3. 6 Underground
Florence car chase
Bay shows off his new Netflix money in 6 Underground by kicking off the ensemble action-comedy with his best car chase yet. With a group of assassins (including lead Ryan Reynolds) crammed into a Day-Glo Alfa Romeo, it brings Bay back to the Bad Boys energy of fast action balanced with frantic comedy, punctuated with nasty moments when you can see crashed cars send bodies through windshields. It’s the kind of character-based, freewheeling chaos that Bay adores, and during its joy-riding through tight streets of Florence, he even throws in a Eurotrash version of Carl Orff’s “Carmina Burana” (and, because he can’t resist, a comic beat about Michelangelo’s David and his penis).
2. Transformers: Dark of the Moon
Optimus saves the day
Bay’s Transformers filming technique can sometimes amount to glorified exterior shots (blow stuff up, add robots later), but every now and then it creates a fleeting moment of grace. Case in point: Optimus’s big return during the Battle for Chicago in Transformers: Dark of the Moon, which finds Shia LaBeouf’s Sam Witwicky and Rosie Huntington-Whiteley’s Carly seeking cover at a bus station. Optimus glides through the impressive carnage on Chicago’s riverside Wacker Drive, holding both a sword and gun, slicing and shooting his way through Decepticons. All the while, cars bounce around, and a gauntlet of big explosions surrounds him. For all of Bay’s desires for grandiosity, it’s a genuinely harmonious passage for Bay’s often clashing sensibilities of size, motion, and destruction.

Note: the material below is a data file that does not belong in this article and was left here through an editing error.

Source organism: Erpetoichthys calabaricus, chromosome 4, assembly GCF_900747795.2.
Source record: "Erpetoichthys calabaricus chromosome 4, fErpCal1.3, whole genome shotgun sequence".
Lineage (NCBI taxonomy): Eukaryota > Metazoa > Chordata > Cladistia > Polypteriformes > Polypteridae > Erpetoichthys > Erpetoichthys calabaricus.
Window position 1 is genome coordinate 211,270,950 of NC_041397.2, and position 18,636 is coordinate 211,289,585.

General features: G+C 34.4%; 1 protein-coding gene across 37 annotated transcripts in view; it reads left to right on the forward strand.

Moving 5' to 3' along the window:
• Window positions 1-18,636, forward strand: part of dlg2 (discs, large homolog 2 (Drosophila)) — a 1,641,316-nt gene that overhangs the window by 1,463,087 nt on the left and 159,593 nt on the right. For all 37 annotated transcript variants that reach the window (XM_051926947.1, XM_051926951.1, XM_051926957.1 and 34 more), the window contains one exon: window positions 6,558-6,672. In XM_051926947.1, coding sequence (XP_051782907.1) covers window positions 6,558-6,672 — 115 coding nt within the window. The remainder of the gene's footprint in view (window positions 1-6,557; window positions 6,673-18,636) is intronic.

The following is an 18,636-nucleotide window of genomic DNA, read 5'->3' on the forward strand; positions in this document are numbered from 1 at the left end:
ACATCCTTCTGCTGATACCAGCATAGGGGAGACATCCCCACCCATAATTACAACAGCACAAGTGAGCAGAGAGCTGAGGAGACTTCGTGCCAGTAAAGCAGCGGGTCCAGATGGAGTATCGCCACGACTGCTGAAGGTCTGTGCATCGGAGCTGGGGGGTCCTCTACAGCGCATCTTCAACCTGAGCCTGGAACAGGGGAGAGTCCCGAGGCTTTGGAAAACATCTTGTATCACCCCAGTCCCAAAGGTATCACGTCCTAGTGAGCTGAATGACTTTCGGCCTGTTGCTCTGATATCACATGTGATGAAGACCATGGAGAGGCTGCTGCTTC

1. Bad Boys 2
Destroying a $40 million mansion
Even with all of his CGI robots and images of city-wide destruction, Bay’s pièce de résistance remains the third act of Bad Boys 2, featuring the destruction of a $40 million mansion, which gets torpedoed and then smashed by a yellow Hummer. The “Plan B” for Smith and Lawrence’s Mike and Marcus getting away comes in typical Bay fashion — a community-destroying downhill drive that barrels through a bunch of shacks (in a territory that’s meant to be Cuba). We get a clear idea of the car’s POV (say good-bye to the side-view mirror) and a wide view of its carnage, and it makes for eye-popping spectacle. Of course, this being one of Bay’s most expensive sequences, the Hummer is surrounded by explosions that go off as it blasts down a hill, as if this were a victory lap accompanied by Bay’s version of the all-American firework.